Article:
The adoption of a state-of-the-art harvest strategy for Atlantic bluefin tuna could inspire crucial negotiations over tuna stocks in the Western Central Pacific Ocean.
A landmark agreement to adopt state-of-the-art conservation measures to safeguard stocks of Atlantic bluefin tuna has been reached by regional fisheries management organisation, the International Commission for Conservation of Atlantic Tuna (ICCAT).
A 'safety net' for bluefin stocks
Atlantic bluefin tuna requires a robust harvest strategy that will act as a ‘safety net’ to ensure stocks are allowed to recover should they ever fall below sustainable levels. The agreement to establish a ‘management procedure’ for Atlantic bluefin was ratified after years of hard work and collaboration between ICCAT members.
The move to a harvest strategy is a significant departure from annual quota negotiations that had contributed to years of decline and overfishing of Atlantic bluefin tuna, says non-governmental organisation, Pew Charitable Trusts. Instead, the management procedure will “lock in” the recent recovery of the eastern Atlantic and Mediterranean bluefin tuna population.
In August 2020, the Japanese Usufuku Honten Northeast Atlantic longline bluefin tuna fishery became the first bluefin fishery to achieve MSC certification for sustainable fishing. The new ICCAT agreement will benefit this fishery and two other MSC certified fisheries that target bluefin tuna in the eastern Atlantic and the Mediterranean: the SATHOAN French Mediterranean bluefin tuna artisanal longline and handline fishery and JC Mackintosh Greenstick, handline and fishing rod bluefin tuna fishery.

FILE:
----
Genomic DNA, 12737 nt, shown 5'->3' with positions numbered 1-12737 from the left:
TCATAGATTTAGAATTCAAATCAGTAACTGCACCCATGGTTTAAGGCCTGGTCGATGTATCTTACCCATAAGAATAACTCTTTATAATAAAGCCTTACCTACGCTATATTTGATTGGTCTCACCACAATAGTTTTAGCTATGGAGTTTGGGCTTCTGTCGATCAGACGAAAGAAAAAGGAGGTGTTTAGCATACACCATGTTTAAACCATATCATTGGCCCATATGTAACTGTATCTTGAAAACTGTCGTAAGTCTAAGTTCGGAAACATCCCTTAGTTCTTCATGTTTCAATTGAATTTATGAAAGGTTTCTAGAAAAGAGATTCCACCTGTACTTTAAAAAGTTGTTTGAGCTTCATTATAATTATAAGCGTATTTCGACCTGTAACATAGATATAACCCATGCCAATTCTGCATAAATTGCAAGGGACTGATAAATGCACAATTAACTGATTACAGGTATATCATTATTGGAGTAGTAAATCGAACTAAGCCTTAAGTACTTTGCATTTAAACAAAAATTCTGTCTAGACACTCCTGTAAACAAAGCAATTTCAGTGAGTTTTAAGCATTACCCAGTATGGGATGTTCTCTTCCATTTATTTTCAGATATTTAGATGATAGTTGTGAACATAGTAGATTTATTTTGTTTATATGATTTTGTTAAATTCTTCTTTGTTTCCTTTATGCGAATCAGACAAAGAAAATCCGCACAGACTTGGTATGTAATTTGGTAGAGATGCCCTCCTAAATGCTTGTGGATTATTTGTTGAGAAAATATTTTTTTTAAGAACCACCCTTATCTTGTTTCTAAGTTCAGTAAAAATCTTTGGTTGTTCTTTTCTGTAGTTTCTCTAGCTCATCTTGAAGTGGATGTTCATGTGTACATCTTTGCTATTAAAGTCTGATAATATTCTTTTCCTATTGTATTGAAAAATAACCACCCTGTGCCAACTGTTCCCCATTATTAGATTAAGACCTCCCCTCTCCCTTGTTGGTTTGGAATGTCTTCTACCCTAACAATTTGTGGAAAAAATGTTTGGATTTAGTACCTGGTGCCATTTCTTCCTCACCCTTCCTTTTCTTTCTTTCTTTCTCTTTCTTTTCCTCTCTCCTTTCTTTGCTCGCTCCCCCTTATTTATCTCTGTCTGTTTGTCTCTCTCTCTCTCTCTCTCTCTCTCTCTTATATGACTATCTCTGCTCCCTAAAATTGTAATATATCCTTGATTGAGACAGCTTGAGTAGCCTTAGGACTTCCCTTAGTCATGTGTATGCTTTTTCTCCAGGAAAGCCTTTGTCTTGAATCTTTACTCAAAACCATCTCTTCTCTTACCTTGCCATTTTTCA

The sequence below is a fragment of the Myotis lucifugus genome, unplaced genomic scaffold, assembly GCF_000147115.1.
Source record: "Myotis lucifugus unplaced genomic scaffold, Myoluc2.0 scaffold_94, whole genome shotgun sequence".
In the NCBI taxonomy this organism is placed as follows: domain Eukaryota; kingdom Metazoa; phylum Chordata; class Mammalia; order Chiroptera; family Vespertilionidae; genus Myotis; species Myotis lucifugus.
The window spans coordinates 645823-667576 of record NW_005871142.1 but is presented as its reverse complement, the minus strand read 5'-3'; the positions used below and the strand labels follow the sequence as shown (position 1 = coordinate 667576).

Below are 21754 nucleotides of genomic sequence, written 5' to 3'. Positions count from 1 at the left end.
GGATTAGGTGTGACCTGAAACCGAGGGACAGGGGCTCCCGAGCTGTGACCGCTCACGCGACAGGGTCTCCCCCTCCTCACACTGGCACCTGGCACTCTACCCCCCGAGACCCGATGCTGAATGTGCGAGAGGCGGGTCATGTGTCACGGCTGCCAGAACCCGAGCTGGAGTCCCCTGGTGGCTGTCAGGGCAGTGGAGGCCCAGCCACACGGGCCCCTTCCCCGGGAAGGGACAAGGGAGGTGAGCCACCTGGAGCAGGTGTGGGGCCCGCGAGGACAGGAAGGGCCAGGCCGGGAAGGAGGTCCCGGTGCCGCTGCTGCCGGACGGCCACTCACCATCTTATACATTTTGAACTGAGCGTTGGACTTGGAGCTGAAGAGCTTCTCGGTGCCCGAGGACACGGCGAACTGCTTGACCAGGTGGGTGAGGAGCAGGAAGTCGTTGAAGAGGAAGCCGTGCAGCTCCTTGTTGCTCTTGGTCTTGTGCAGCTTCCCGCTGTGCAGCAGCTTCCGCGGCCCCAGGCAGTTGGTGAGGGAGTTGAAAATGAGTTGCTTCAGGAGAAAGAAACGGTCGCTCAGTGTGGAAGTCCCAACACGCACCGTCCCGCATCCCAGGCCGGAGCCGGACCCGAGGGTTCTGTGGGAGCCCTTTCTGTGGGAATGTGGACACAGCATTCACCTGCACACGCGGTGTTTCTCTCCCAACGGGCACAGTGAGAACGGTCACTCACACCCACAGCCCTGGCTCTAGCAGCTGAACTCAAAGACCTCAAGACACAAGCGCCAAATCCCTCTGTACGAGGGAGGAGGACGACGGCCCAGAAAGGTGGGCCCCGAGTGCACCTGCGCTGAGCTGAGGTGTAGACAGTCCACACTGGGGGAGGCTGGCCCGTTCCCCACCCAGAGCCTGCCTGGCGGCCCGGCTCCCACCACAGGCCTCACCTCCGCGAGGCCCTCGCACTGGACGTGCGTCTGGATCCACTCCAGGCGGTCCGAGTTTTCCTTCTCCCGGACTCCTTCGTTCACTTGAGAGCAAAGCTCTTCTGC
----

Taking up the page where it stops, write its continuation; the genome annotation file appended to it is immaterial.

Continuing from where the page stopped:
Conditions in these fishery certifications have continued to call for additional efforts to establish robust harvest strategies for tuna stocks in the Atlantic, which is a hallmark of the MSC program – that well managed fisheries are required to improve components of their management so that their operations can demonstrate best practice across all functions.
Pew goes on to say the ICCAT agreement is a “seminal moment” in the management of fish stocks.
Western Central Pacific Ocean tuna
The announcement comes as the 26 member states of the Western Central Pacific Fisheries Commission (WCPFC) are preparing to meet for crucial negotiations on harvest strategies for skipjack tuna stocks in the Western Central Pacific Ocean, among other conservation measures.
The failure to agree to a harvest strategy in the WCPO could threaten the long-term sustainability of these tuna stocks and also risk the MSC certification of 33 WCPO fisheries which account for 85% of all MSC certified tuna.
Rupert Howes, Chief Executive of the MSC said: “We very much hope that the leadership and courage shown by the Atlantic tuna commission inspires delegates from the Western Central Pacific Fisheries Commission when they meet next week.”
Howes adds: “Progress is urgently needed to agree a workplan and harvest strategies for the long-term benefit of all those who depend on tuna from the Western Central Pacific for their income, livelihoods and nutrition.”
The MSC has joined leading retailers, tuna brands, the fishing industry and NGOs worldwide in calling for progress towards harvest strategies at the annual meeting of the Western Central Pacific Fisheries Commission, which takes place in Vietnam.